with the boundary conditions *U*(*X*,0,*T*)=*V* (*X*,0,*T*)=0. Matching with the lower Hartmann layer gives as . The pressure appearing in equation (4.5) is given by (4.4). A similar wall layer problem is found near the upper wall.

Note that the near-wall viscous response is effectively the same as that found at lower wall heights and Hartmann numbers. The match with the wall layer at lower Ha is achieved, because the wall layer problem of the previous section, and the nonlinear Hartmann layer and wall layer combination of this section are both governed by the same set of equations which are controlled by the same single parameter, which is the scaled form of *h*/*Ha*^{2}. In both problems, the scaling of this parameter is the same, namely *h*/*Ha*^{2}∼*O*(Δ^{2/3}). This implies a simple continuation of the solution of the last section through the nonlinear inviscid Hartmann layer stage.

## 5. Nonlinear viscous Hartmann layers

The above solution persists until a non-uniformity is reached in the core expansions (4.1). This happens when the wall geometries increase to the channel width, and the Hartmann layers collapse into the wall layers. At this point, (*x*,*t*)=(*Re* Δ*X*,*Re* Δ^{2/3}*T*), and the Hartmann number becomes (figure 7). The expansions in the channel core are found to be

In the core of the channel, the upstream *u*-velocity asymptotes to the Hartmann solution (2.4), which becomes . Using these expansions, the equations of the inviscid core are found to be and
where is the average of across the channel. Because the flow is inviscid, the tangency condition (4.3) must be used at the wall. When the above expansions are used in this boundary condition, it is found that all terms must be retained, and the lower wall boundary condition takes the form
where the wall shapes (*f*_{L},*f*_{U}) are now *O*(1). Again, a similar equation holds at the upper wall. Because the leading-order upstream flow is constant, a one-dimensional solution may be found for the channel core, i.e. . The solution for is found to be
with the pressure gradient given by
5.1

The viscous layer takes the form of a Prandtl-transposed boundary layer, with *y*=*f*_{L}(*X*,*T*)+Δ^{1/3}*Y* and the expansions
The boundary layer is governed by the equations *U*_{X}+*V* _{Y}=0 and
5.2
Note that the magnetic force enters directly into the boundary layer equations at this point in a manner similar to (2.5), a feature that has been absent in all of the other wall layers. The no-slip conditions become *U*(*X*,0,*T*)=*V* (*X*,0,*T*)=0, and matching with the inviscid core gives as . The pressure gradient is determined from (5.1) and that solution is consistent with the value determined from the limit of equation (5.2). The initial condition for the boundary layer is found from the Hartmann solution (2.4), and is as . A similar boundary layer problem is found to hold at the upper wall. At large-scaled Hartmann numbers, the boundary layer equations (5.2) limit to a Stokes layer with , and the solution , where *C* is the scaled average velocity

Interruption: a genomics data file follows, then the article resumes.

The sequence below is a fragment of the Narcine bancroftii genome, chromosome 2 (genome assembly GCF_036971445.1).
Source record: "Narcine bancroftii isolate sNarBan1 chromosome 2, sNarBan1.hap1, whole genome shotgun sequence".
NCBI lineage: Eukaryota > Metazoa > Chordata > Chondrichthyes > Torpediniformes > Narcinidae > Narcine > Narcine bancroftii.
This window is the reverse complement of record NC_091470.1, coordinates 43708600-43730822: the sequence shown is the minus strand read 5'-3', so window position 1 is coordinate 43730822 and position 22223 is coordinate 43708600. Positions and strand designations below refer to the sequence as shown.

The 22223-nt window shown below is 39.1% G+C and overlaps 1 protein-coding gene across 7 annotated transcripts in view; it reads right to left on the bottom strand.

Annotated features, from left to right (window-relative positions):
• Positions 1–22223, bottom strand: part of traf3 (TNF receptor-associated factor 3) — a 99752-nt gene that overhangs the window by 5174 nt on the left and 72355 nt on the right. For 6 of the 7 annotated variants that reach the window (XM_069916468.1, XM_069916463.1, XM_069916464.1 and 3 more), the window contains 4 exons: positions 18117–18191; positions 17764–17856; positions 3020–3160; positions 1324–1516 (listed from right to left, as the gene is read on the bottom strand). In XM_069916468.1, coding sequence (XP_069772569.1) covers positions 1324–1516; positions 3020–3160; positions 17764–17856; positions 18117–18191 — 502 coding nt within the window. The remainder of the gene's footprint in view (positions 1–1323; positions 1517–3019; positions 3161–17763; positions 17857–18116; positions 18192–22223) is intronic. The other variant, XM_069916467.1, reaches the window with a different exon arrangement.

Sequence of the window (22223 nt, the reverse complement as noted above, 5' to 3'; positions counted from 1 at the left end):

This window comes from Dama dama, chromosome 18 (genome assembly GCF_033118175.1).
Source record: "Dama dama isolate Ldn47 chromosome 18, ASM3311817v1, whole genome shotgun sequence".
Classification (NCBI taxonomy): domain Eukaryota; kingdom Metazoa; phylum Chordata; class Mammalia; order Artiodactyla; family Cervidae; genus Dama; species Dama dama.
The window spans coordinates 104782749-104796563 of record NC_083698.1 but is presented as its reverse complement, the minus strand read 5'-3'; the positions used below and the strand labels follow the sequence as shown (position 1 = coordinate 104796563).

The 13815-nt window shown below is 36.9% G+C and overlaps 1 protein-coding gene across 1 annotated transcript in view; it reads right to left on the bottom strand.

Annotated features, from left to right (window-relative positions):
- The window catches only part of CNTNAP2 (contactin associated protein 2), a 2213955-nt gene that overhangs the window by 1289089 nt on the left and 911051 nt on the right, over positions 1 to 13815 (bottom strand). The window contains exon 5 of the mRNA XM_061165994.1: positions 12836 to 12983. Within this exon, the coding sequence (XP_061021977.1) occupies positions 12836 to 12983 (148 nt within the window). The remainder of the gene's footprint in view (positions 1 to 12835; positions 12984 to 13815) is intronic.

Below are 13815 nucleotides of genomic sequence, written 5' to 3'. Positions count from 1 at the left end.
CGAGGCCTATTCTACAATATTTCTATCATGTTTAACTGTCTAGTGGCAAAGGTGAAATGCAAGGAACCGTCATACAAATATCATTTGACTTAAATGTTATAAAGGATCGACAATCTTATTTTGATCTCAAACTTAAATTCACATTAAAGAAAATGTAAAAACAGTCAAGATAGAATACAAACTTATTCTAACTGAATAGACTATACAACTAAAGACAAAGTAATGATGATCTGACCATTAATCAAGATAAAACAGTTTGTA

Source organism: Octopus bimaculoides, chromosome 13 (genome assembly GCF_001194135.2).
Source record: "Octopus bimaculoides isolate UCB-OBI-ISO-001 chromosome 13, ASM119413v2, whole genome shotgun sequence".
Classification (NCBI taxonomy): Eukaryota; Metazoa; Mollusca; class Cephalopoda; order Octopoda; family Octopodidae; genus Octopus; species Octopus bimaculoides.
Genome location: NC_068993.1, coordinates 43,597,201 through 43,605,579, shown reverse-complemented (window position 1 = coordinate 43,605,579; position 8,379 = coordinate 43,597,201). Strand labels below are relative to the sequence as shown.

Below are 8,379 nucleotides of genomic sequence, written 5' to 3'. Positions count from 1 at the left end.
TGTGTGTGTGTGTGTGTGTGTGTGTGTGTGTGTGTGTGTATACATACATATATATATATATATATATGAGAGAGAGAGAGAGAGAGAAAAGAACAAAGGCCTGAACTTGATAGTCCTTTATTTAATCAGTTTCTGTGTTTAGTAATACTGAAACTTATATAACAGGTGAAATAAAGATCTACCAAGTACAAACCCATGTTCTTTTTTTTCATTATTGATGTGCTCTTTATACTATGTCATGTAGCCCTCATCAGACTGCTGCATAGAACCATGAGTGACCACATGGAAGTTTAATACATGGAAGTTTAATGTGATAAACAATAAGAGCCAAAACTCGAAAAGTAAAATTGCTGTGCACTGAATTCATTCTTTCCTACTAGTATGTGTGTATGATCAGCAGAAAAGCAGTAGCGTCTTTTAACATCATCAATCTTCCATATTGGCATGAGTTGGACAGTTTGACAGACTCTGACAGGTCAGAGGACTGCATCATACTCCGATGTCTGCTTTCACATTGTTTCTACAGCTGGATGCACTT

This final limit approaches the low-speed viscous flow properties that are typically observed in large Hartmann number MHD flows.

## 6. Conclusion

A high Reynolds number asymptotic structure has been developed for steady and unsteady two-dimensional laminar MHD flows in channels with slowly varying wall geometries of length *O*(*Re* Δ), where *Re*≫1 and Δ≪1. At sufficiently low Hartmann numbers, the hydrodynamic wall layer solution is recovered. When the Hartmann number increases to the level *Ha*∼*O*(Δ^{−1/6}), the magnetic field is found to suppress the viscous response near the wall through a modification of the displacement effect in the channel core. When *Ha*≫*O*(Δ^{−1/6}), a strong nonlinear viscous response near the wall can be maintained providing that the wall geometry height also increases. This viscous layer takes the form of a wall layer with a prescribed pressure that is set by the wall geometries through the linear core and Hartmann layer solutions. When *Ha*∼*O*(Δ^{−2/9}), the Hartmann layers become nonlinear but remain inviscid, with viscous effects coming into play in a thin viscous sublayer. The viscous response near the wall when *Ha*∼*O*(Δ^{−2/9}) remains unchanged from the form seen when Δ^{−1/6}≪*Ha*≪Δ^{−2/9}. As the Hartmann number continues to increase, the channel core eventually becomes nonlinear when the Hartmann number reaches the level *Ha*∼*O*(Δ^{−1/3}). At this point, the wall geometry height is comparable to the channel width, and the Hartmann layers merge with the viscous wall layers. When the Hartmann number increases above *O*(Δ^{−1/3}), a Stokes-layer flow develops within the viscous wall layers.

## Footnotes

One contribution of 15 to a Theme Issue ‘Stability, separation and close body interactions’.

- © 2014 The Author(s) Published by the Royal Society. All rights reserved.